The first case of the omicron COVID variant was discovered in California on Wednesday, with a high likelihood of more cases already present.
Dr. Mark Pierce is an infectious disease physician at Cookeville Regional Medical Center. He said that there is not much known about the newest variant.
“The more mutations that it has the less it looks like the original virus,” Pierce said. “So the concern is this one has a lot more mutations. We don’t really know what those mutations mean. Does that mean it’s going to be more infectious, does that mean it’s going to cause more severe disease, does that mean it’s going to be able to escape the immune system?”
Pierce said that the new variant brings concerns for those vaccinated or previously infected with COVID. He said there is still not known whether omicron has mutated enough that it can still cause infection in those people.
Pierce said that a new variant occurs as a result of a virus making copies of itself in your body. He said that as it is creating millions of copies, it also creates copies with mistakes. While some mistakes kill the virus, Pierce said that other times they change its coding and mutate.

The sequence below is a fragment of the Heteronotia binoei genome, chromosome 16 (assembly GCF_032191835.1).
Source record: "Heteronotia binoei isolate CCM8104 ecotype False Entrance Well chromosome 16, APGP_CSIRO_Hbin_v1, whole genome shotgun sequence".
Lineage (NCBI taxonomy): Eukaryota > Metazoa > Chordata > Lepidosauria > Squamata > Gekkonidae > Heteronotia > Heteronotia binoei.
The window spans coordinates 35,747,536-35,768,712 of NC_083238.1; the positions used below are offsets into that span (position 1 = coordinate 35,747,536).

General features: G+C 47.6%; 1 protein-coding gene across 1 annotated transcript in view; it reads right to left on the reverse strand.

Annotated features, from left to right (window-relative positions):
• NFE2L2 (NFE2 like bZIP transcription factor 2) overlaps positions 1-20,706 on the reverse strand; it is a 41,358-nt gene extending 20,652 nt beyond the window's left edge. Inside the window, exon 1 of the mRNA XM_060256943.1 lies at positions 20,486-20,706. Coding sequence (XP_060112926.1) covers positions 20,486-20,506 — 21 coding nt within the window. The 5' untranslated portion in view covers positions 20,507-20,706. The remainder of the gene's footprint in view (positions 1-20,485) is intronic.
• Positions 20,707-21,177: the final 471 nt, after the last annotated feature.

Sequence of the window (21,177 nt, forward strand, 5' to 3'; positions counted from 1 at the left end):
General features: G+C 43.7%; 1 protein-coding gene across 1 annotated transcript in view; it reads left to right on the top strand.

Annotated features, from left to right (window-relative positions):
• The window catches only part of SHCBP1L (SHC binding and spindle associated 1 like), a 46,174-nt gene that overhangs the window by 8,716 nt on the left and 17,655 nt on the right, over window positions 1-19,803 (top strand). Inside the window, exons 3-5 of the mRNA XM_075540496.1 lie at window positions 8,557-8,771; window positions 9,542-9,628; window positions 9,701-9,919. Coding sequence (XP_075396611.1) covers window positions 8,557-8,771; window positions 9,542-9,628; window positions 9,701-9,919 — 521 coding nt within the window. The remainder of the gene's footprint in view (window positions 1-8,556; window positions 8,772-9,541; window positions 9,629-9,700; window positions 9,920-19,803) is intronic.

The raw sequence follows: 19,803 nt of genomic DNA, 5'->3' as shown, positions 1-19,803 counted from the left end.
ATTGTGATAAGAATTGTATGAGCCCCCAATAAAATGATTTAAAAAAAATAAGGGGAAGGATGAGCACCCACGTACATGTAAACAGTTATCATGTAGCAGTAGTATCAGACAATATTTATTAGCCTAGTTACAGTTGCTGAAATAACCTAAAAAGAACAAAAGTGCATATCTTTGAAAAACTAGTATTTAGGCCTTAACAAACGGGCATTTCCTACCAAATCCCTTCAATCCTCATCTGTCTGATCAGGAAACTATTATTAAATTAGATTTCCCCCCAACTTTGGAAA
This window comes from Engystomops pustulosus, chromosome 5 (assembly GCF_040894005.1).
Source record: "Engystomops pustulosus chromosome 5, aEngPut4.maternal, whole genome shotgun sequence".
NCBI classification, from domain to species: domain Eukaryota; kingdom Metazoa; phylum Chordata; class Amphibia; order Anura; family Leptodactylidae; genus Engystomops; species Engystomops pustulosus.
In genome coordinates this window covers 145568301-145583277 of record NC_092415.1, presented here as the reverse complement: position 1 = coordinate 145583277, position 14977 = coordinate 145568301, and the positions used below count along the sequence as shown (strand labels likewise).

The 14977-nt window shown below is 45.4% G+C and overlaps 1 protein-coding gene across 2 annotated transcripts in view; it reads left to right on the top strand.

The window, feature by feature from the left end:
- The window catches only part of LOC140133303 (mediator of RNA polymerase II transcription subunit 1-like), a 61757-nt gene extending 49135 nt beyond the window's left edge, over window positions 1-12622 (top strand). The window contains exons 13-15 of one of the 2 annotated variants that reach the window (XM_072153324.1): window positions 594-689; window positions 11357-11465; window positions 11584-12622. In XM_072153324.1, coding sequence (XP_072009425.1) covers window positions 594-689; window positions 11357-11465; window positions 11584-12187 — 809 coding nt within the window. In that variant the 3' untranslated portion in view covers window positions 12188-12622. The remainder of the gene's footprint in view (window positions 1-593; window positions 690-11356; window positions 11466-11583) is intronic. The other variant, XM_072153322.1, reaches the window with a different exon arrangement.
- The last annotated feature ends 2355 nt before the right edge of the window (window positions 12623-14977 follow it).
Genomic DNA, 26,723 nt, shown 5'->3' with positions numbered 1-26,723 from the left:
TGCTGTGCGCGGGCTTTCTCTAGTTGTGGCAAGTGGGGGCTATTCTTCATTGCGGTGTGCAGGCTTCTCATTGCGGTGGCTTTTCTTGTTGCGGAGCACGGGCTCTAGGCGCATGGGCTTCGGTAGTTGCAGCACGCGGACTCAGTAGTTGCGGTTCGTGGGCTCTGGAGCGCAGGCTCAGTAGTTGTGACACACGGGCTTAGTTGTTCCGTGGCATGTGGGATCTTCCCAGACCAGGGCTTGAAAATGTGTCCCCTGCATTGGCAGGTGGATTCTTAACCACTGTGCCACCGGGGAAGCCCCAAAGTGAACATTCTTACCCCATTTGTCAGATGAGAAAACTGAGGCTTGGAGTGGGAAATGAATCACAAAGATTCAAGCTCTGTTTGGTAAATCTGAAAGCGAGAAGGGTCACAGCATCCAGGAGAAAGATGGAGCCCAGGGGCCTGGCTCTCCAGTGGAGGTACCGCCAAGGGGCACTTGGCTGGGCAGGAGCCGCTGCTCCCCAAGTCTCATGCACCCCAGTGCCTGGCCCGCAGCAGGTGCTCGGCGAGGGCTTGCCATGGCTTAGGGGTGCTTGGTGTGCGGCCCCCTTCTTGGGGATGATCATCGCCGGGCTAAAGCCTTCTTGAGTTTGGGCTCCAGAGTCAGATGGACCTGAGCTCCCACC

“And that virus may look and act just like the original virus so that variant wouldn’t be very important or it might act quite differently and might be more contagious,” Pierce said. “And again a lot of those mutations, there are severe mutations and the virus can’t survive with that particular mutation. So that’s kind of how it happens is you have these viruses producing at high rates and their reproduction doesn’t have that much fidelity, it’s not that perfect. So you get these mistakes and these mistakes confer advantages to some of them.”
Pierce said that even though there are unknowns, the best way to curb the spread of the virus would be to get vaccinated. He said that the more people get vaccinated, the easier it will be to slow the mutations and the variants.